Stu Jackson: Not Calling Westbrook MVP Is Counter-Intuitive

For several months, the NBA MVP debate has been a two-horse race between James Harden and Russell Westbrook, with occasional props given to LeBron James, Kawhi Leonard and others.

But for NBA-TV analyst Stu Jackson, the discussion is all but over.

“To me, it’s a no-brainer. It’s Russell Westbrook,” Jackson said on CBS Sports Radio’s Gio and Jones. “And I say that recognizing the fact that James Harden has had an outstanding season, and truth be told, he’s only three rebounds behind Russell Westbrook in terms of his statical production.”

Indeed, Westbrook is averaging 31.9 points, 10.7 rebounds and 10.4 assists. Harden, meanwhile, is averaging 29.1 points, 11.2 assists and 8.1 rebounds. Statistically, they’ve been almost identical – and Houston (54-27), it is worth nothing, has a better record than Oklahoma City (47-34).

Still, Jackson has been enthralled by Westbrook’s season, as has much of the NBA community.

“To not call Russell Westbrook the MVP after the kind of effort, athleticism, competitiveness and consistency that he’s shown throughout the season – and statistically has achieved something that hasn’t been done in over 50 years – to not call him the MVP is counter-intuitive,” Jackson said. “I realize that over the past years that MVPs have generally been the best player on one of the best three teams in the league. I get that part. But this is an aberration. The award to Russell Westbrook is deserving. Sometimes stuff happens, weird things in sports – and this is one of those years to witness what he has done.”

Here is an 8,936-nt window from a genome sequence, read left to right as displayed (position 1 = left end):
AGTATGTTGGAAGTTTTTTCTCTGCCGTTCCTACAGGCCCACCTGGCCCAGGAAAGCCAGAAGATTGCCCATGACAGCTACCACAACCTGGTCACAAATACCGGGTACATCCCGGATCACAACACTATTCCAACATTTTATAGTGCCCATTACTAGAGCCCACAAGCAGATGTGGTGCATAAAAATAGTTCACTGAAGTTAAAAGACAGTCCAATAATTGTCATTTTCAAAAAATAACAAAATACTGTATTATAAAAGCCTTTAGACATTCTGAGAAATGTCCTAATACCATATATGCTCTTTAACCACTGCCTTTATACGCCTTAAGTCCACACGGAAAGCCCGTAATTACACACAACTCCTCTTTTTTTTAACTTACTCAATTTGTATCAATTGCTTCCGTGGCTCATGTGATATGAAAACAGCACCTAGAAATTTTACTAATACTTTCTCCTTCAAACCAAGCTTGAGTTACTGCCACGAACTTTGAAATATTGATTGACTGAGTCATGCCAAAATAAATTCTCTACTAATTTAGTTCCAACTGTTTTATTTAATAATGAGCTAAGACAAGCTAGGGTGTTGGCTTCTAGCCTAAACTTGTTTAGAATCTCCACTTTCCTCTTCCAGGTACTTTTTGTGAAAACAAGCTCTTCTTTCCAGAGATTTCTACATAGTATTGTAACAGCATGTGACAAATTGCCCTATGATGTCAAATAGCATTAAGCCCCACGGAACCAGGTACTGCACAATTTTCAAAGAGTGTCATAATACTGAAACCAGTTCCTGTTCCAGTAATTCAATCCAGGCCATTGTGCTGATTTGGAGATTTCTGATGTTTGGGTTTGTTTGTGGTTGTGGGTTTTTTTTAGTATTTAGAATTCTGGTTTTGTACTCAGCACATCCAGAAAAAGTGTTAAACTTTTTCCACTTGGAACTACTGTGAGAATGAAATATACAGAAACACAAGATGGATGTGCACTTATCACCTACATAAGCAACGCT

Westbrook became the second player in NBA history to average a triple-double for an entire season – and the first since Oscar Robertson in 1961-62.

For Jackson, that fact alone trumps Harden leading the Rockets to seven – potentially eight – more wins.

“I do,” Jackson said. “You talk about records in other sports and the ones that have been long-standing, like winning the Triple Crown or DiMaggio’s hitting streak. Those types of records are so tough to achieve that they only come around once in a while, and I think when a player or a team achieves them, they’re deserving of special recognition. Listen, what Russell Westbrook did this season, I don’t think that he will ever do again, and I don’t think that any other player will achieve this for many, many, many, many years to come – and for that reason, it needs to institutionalized and recognized and given the MVP award. Aside from the fact that, anecdotally, what he’s done here the past week has just been phenomenal, which I thought really just sealed the deal in the court of public opinion.”

Westbrook broke Robertson’s record, scored 50 points, hit a game-winning three at the buzzer and knocked Denver out of the playoffs – all on the same night.

The Thunder close the regular season against Denver (39-42) on Wednesday at 8 p.m. ET. Oklahoma City will face the Harden-led Rockets in the first round of the playoffs.

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